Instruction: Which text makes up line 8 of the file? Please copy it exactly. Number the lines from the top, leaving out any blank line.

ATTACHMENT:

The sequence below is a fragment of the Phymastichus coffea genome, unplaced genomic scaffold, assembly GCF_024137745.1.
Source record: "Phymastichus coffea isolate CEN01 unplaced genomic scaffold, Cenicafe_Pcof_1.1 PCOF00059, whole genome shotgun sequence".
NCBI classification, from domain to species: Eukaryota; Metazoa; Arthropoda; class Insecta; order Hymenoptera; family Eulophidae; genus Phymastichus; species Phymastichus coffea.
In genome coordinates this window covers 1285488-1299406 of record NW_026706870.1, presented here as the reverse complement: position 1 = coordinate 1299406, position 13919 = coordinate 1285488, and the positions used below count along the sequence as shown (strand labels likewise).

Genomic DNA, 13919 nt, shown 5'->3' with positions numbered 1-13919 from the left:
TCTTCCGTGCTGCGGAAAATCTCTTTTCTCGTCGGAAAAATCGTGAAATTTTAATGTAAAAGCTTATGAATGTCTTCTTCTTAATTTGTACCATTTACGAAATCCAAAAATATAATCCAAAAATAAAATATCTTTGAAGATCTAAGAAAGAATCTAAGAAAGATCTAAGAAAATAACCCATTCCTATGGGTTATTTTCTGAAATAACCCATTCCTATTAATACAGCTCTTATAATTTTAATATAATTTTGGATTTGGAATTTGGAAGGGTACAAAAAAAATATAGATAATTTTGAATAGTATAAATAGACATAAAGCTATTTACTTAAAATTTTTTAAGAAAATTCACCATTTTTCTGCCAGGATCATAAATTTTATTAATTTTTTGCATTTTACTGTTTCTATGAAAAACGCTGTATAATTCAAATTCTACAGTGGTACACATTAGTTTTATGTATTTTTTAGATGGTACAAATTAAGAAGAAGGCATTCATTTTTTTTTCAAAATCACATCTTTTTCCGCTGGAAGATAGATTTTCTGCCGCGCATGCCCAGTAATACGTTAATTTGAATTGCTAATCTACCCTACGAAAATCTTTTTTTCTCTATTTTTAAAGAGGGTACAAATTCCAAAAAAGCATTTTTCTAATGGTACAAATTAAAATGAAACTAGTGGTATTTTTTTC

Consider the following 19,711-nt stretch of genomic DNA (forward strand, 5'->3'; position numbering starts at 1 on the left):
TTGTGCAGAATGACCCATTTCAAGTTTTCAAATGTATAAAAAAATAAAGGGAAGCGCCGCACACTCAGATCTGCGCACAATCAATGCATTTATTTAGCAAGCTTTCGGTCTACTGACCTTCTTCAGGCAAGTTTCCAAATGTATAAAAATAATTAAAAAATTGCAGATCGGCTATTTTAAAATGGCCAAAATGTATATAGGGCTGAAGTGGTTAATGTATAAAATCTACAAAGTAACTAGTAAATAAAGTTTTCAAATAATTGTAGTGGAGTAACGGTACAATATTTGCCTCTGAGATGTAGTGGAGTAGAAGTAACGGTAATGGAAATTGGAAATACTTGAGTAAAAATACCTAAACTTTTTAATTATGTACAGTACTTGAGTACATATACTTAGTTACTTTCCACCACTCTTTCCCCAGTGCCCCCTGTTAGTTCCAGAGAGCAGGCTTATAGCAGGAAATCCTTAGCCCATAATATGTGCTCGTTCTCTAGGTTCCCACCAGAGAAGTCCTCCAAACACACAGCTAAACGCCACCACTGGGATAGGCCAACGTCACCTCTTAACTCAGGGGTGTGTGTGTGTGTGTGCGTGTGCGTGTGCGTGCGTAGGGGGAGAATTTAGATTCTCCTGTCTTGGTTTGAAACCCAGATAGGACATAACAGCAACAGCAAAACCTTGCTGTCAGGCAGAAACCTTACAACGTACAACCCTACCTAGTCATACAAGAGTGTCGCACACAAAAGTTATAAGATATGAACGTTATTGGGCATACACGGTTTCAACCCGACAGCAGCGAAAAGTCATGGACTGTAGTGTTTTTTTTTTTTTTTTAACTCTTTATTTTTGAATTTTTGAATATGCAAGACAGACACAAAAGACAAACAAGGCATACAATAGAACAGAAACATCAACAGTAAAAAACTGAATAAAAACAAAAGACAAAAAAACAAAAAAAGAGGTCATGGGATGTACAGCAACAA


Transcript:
TTGTGCAGAATGACCCATTTCAAGTTTTCAAATGTATAAAAAAATAAAGGGAAGCGCCGCACACTCAGATCTGCGCACAATCAATGCATTTATTTAGCAAGCTTTCGGTCTACTGACCTTCTTCAGGCAAGTTTCCAAATGTATAAAAATAATTAAAAAATTGCAGATCGGCTATTTTAAAATGGCCAAAATGTATATAGGGCTGAAGTGGTTAATGTATAAAATCTACAAAGTAACTAGTAAATAAAGTTTTCAAATAATTGTAGTGGAGTAACGGTACAATATTTGCCTCTGAGATGTAGTGGAGTAGAAGTAACGGTAATGGAAATTGGAAATACTTGAGTAAAAATACCTAAACTTTTTAATTATGTACAGTACTTGAGTACATATACTTAGTTACTTTCCACCACTCTTTCCCCAGTGCCCCCTGTTAGTTCCAGAGAGCAGGCTTATAGCAGGAAATCCTTAGCCCATAATATGTGCTCGTTCTCTAGGTTCCCACCAGAGAAGTCCTCCAAACACACAGCTAAACGCCACCACTGGGATAGGCCAACGTCACCTCTTAACTCAGGGGTGTGTGTGTGTGTGTGCGTGTGCGTGTGCGTGCGTAGGGGGAGAATTTAGATTCTCCTGTCTTGGTTTGAAACCCAGATAGGACATAACAGCAACAGCAAAACCTTGCTGTCAGGCAGAAACCTTACAACGTACAACCCTACCTAGTCATACAAGAGTGTCGCACACAAAAGTTATAAGATATGAACGTTATTGGGCATACACGGTTTCAACCCGACAGCAGCGAAAAGTCATGGACTGTAGTGTTTTTTTTTTTTTTTTAACTCTTTATTTTTGAATTTTTGAATATGCAAGACAGACACAAAAGACAAACAAGGCATACAATAGAACAGAAACATCAACAGTAAAAAACTGAATAAAAACAAAAGACAAAAAAACAAAAAAAGAGGTCATGGGATGTACAGCAACAA